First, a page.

The Grand Canyon School District will have to find or cut about $53,000 to balance the budget for the 2009-2010 school year.
School Business Manager Lee Metheny provided the assessment at this month's School Board meeting.
The total package is projected to be $3.36 million. The draft assumes that teachers will receive a lump sum payment of $736 again this year in lieu of a raise in their base salaries, a total expenditure of $43,000.
"We'll have to make a decision to rescind it or make it permanent," Metheny said.
There was some good news - the district expects more than twice what it gets for CAVIAT, at least $40,000, up from the $18,000 they received this year. They will also see some extra Title 1 money as well as reinstated Forest Fees for another $48,000.
Salary costs, which, at $2.58 million account for the district's largest expense, are expected to increase about almost $67,000. They expect to pay about $15,000 more for a new superintendent, who will need retirement and medical benefits. Also, $92,000 in Title 1 funding went away this year. The district will keep one of the two positions it funded at a cost of about $50,000.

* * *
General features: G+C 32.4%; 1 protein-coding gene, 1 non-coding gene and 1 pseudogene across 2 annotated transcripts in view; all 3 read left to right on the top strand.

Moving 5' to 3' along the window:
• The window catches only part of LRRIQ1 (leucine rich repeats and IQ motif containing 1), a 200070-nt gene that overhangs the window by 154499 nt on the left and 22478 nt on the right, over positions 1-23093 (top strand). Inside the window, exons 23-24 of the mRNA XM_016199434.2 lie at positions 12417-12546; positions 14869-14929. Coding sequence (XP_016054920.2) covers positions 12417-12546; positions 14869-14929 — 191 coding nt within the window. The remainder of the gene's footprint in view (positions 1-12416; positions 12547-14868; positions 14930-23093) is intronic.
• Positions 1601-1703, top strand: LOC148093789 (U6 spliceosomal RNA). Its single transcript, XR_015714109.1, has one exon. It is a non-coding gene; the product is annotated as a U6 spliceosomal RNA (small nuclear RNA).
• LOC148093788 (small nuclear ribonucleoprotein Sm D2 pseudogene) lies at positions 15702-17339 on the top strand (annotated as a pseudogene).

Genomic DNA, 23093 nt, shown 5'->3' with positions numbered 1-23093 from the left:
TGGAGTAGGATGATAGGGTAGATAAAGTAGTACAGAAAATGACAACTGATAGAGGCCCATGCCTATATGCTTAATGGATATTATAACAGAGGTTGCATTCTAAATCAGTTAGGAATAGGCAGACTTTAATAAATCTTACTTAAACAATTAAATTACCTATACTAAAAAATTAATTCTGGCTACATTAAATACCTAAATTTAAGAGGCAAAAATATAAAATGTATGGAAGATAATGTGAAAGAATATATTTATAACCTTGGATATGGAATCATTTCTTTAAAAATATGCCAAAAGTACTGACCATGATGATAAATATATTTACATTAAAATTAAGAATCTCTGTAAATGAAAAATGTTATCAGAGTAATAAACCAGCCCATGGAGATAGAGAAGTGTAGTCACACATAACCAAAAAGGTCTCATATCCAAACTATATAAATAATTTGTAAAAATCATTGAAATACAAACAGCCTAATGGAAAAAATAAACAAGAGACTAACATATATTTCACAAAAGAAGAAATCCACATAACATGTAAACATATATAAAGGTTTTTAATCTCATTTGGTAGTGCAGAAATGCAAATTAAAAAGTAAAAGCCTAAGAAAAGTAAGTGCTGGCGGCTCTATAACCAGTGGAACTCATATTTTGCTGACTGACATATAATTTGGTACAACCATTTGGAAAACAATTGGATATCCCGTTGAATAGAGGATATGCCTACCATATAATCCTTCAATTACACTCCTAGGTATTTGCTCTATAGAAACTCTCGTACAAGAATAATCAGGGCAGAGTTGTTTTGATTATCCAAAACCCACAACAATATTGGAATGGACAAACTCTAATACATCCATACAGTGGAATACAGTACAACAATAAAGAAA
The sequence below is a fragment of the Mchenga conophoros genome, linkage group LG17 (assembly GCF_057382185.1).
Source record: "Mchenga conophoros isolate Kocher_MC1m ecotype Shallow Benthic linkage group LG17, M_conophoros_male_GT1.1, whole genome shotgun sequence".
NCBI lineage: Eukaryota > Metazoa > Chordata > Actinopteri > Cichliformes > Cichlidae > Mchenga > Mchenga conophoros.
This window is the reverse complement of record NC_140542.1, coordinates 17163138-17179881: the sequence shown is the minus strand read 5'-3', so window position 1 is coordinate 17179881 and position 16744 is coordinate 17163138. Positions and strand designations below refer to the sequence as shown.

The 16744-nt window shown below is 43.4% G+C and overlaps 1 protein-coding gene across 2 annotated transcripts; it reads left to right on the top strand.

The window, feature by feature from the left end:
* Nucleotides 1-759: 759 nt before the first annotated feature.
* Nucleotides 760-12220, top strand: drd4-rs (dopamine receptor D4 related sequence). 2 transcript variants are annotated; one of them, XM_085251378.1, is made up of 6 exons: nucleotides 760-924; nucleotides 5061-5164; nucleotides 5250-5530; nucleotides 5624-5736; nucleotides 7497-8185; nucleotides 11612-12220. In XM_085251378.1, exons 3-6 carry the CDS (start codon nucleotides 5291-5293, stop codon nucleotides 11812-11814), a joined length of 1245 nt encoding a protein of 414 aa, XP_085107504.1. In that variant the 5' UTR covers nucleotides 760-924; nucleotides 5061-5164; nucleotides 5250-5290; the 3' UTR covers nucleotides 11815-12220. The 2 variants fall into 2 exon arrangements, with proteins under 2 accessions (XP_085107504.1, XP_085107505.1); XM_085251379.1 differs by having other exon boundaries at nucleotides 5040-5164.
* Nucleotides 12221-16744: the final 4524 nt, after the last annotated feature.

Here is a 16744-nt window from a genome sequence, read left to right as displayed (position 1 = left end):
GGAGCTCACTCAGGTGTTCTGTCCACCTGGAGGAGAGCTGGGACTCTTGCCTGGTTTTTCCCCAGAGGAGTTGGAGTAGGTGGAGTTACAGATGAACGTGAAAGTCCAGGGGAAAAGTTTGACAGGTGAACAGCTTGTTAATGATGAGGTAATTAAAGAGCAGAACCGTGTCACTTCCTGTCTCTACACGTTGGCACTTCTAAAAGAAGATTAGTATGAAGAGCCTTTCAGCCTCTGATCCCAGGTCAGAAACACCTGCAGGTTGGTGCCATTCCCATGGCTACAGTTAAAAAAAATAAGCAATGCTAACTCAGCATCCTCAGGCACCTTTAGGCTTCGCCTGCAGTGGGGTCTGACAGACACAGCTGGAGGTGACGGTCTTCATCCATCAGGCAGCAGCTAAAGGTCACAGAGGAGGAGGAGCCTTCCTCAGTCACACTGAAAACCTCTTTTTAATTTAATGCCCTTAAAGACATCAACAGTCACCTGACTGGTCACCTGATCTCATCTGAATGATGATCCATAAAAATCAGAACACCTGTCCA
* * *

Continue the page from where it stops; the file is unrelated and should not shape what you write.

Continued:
"If we weren't losing our $92,000 it would be a piece of cake but $92,000 in our budget is a pretty significant amount," Metheny said.
The district is also seeing less money for other needs. Soft capital, which buys books, classroom materials and electronics, is projected to be about $98,000. Metheny said that they've spent over $104,000 this year with some left.
"$98,000 is a meager amount," said Metheny. "In a way, it sounds like a lot of money until you look at what we have to use it for."
They are expecting $280,000 in unrestricted capital, which pays for repairing buildings and equipment, funds the copier lease and is paying for the new school bus. Metheny said it's down about $100,000-$150,000 from previous years.
"The amounts in here are based on what kind of assumption for what we're going to get out of the state this coming year?" Wahler asked.
Metheny said the figures are basically flat, though they expect Prop 301 money to go down. That money, which is raised through a sales tax, goes to teachers as pay, incentive bonuses and training.
Metheny said that because the district has fewer than 600 students, it wasn't subject to some cuts dealt to larger districts.
A budget work session is set for Thursday, April 9, at 5 p.m. at the school library.